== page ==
Is there really such a thing as off season? Debatable. Wintertime can be filled with lots of fun activities, including running, lifting, skiing, swimming and dreaming. Personally, I also love to think about how to best train for an event, and fitting it all in around a busy work and personal schedule.
One such event is the General Clinton 70 miler. What is the best way to train for it, in conjunction with other spring races? What if you also compete in other sports at the same time? It is always tough to figure out which events/sports to focus on throughout the year, which is why settling on a partner early and also clearly defining your goals, matter.
For example, maybe you like to run and want to do a half marathon. Here is a classic Hal Higdon 12 week training program. As you can see, the duration and intensity of the workouts build over the course of the 12 weeks, starting at 3-5 mile runs, with a speed workout mixed in. Weeks 10 and 11 peak at 3-12 miles with a 10x400m speed day and a 45 minute tempo run. Simple, right? Yes! But now we also want to race the Clinton. Now lets apply the same theory but to paddling.
I always recommend putting in 15-20 easy hours on the water before starting higher speed, intensity or duration paddles. This is especially useful to prevent injuries, and also a good time to focus on technique and building up a solid base. The concept it simple, start with shorter/easier paddles and then build it over the coming weeks.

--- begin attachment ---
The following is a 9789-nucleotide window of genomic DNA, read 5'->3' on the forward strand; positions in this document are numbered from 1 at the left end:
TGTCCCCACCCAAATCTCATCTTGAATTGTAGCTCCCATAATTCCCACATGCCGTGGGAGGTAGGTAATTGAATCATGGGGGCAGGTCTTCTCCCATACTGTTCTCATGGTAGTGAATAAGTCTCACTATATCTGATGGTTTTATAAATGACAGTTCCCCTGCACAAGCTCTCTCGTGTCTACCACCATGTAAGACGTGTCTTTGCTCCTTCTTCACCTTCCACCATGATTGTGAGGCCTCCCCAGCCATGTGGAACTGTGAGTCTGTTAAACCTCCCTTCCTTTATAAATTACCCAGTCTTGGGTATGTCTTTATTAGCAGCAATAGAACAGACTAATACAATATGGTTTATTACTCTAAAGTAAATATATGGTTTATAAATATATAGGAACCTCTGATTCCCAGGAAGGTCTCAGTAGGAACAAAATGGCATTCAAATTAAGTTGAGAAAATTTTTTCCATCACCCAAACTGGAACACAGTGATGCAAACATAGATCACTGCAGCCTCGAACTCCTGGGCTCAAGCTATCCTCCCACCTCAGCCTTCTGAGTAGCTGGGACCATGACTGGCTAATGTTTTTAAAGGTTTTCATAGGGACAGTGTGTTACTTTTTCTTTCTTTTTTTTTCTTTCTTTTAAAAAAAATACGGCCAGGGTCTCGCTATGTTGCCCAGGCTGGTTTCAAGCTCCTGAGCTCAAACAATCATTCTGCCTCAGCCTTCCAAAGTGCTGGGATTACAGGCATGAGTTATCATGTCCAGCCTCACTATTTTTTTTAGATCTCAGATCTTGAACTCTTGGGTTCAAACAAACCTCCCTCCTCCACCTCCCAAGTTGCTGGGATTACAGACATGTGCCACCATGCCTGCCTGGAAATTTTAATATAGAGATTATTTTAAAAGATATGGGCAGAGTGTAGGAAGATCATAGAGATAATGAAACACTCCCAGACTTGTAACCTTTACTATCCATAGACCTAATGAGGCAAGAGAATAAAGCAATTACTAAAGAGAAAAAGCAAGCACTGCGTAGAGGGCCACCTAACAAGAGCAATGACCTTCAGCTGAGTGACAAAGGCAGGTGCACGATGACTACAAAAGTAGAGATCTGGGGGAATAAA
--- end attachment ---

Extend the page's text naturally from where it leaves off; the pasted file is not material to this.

Week 1 we have a 30 minute tempo run. I define "tempo" as zone 4 heart rate, where you are going comfortably hard, but easier than race pace. Speed means intervals, all out! Personally I like to mix them up from week to week, doing various lengths/times/structures like ladder, pyramid, flat, etc. Fast means go fast! Simulate race pace with a long enough rest in between to recover and repeat the same pace again. Friday is rest day, Mondays can be too, but personally I opt to do yoga, gym, or other fun group workouts. Weekends are saved for long paddles. In this program we peak at about 7 hours, given the length of the race we are training for. I also recommend building in a couple "deload" weeks, usually around weeks 5 and 9. If you are doing a few shorter warm up races, the week leading up is the perfect opportunity to deload and recover before hand. Oh, I almost forgot about Medley. These are fun paddles where you get to choose what pace to go at. Go hard for 5 minutes, easy for 15, hard for another 5, ride a wake, talk, sprint for wires! Mix it up.
Now how do we put all this paddling and running together? Great question! For most people that largely depends on how busy your personal life and work life is as well. None of us are true "professionals" and able to solely live to train, as much as we wish we could! :) Doing double or triple workouts on the same day is sometimes not possible, or wise, so the fun comes in figuring out how to structure both programs to complement each other, while maximizing efficiency and not over doing it.